Friday, February 20, 2015

Greece Can Pay Its Debts in Full, but It Won’t

by Stephen Fidler

Wall Street Journal

February 19, 2015

The Greece crisis is reinforcing a cardinal rule of sovereign-debt crises: It isn’t whether a government can pay what it owes, it’s whether it wants to.

The new left-wing government in Greece is seeking to reduce debts it says it can’t pay; its finance minister, Yanis Varoufakis, has called his own country bankrupt and insolvent. It has initiated negotiations—which continue in Brussels on Friday—with other eurozone governments to reduce the burden its debt represents.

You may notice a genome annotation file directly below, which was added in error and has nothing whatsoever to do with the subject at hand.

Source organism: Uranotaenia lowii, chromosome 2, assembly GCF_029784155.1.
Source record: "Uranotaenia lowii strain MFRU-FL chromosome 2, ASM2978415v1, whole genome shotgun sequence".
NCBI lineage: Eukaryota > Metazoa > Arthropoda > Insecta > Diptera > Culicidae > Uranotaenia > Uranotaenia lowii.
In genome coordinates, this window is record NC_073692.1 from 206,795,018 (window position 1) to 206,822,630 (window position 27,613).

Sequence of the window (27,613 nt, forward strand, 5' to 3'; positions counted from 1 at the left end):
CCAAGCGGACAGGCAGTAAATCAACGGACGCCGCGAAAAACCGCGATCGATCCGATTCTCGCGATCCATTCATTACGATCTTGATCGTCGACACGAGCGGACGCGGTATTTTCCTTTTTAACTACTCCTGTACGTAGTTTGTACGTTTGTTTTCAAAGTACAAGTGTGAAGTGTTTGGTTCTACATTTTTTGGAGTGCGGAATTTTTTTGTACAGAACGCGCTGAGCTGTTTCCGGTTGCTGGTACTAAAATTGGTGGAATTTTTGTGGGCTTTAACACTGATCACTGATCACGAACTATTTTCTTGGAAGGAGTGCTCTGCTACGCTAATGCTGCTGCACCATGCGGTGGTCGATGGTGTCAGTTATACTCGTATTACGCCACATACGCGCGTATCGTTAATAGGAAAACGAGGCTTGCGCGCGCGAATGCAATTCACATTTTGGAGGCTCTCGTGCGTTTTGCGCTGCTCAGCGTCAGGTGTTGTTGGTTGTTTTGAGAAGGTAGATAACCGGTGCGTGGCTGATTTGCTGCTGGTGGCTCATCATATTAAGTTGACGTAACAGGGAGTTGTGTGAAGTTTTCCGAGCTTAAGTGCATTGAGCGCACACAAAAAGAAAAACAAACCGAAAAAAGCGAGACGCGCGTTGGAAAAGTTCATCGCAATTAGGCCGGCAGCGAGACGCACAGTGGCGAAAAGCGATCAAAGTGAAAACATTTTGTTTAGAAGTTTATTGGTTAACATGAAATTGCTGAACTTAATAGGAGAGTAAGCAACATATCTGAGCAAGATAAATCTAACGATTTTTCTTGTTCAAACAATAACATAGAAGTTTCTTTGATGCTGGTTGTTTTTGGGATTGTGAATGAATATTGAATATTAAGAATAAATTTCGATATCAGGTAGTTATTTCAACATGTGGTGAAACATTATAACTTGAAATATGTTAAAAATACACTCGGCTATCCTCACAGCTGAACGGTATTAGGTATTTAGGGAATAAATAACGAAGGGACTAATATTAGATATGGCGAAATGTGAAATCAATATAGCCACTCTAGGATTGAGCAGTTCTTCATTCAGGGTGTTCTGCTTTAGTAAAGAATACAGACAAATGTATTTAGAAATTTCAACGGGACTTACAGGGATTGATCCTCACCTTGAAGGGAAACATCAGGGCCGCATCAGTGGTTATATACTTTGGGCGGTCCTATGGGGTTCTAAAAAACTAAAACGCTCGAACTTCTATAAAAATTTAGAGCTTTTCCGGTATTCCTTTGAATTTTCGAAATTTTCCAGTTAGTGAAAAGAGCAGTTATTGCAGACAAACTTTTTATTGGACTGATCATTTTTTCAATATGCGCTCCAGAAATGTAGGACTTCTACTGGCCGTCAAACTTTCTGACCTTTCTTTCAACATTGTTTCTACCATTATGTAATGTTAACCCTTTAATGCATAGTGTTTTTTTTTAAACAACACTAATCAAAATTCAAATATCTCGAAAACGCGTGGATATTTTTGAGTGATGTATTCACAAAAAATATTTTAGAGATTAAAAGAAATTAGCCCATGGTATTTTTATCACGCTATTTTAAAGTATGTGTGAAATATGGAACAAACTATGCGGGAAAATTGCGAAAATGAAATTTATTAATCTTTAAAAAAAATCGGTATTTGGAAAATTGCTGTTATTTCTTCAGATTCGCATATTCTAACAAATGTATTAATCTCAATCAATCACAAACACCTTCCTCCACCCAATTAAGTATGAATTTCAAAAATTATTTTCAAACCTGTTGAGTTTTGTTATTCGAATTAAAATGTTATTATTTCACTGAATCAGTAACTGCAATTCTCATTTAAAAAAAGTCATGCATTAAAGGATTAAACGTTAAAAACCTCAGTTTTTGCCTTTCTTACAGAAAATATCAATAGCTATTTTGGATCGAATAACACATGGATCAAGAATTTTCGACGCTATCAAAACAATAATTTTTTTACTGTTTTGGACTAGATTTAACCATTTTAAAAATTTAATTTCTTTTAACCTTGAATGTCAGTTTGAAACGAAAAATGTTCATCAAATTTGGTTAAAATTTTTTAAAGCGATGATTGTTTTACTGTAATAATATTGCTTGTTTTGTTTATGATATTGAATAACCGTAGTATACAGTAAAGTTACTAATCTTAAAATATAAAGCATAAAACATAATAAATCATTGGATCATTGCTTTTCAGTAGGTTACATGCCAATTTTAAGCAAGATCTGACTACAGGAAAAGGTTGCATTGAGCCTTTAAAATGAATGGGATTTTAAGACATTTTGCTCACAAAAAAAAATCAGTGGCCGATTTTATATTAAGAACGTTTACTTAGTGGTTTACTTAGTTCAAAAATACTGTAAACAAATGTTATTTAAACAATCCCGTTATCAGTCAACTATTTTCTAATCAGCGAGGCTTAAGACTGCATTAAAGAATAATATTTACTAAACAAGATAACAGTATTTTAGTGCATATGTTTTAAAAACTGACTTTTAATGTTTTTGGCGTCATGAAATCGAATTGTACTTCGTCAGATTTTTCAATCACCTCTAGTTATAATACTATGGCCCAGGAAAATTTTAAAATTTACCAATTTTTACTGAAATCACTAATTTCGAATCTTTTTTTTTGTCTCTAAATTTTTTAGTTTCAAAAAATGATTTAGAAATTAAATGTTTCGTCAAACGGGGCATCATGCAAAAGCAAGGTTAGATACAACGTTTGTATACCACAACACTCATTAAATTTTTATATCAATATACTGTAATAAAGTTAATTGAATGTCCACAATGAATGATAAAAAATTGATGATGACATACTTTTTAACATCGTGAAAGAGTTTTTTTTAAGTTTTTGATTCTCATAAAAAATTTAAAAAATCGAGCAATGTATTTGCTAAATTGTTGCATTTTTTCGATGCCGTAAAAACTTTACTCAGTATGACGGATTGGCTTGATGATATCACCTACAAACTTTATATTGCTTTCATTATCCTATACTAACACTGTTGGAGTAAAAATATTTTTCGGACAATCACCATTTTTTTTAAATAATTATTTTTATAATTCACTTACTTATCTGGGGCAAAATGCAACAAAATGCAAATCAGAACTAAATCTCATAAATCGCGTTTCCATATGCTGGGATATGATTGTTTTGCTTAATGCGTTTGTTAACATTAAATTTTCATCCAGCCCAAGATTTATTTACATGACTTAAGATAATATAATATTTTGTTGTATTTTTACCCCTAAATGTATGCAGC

Tensions were high ahead of the Brussels meeting. German and Greek officials traded barbs throughout the day Thursday after Berlin flatly dismissed Athens’s request to extend its bailout program.

Both capitals appeared to be staking out their positions ahead of the talks, underscoring how ties between the two have frayed since Greece’s left-wing Syriza party, led by Prime Minister Alexis Tsipras, swept to power last month on its promise to scrap the unpopular bailout.


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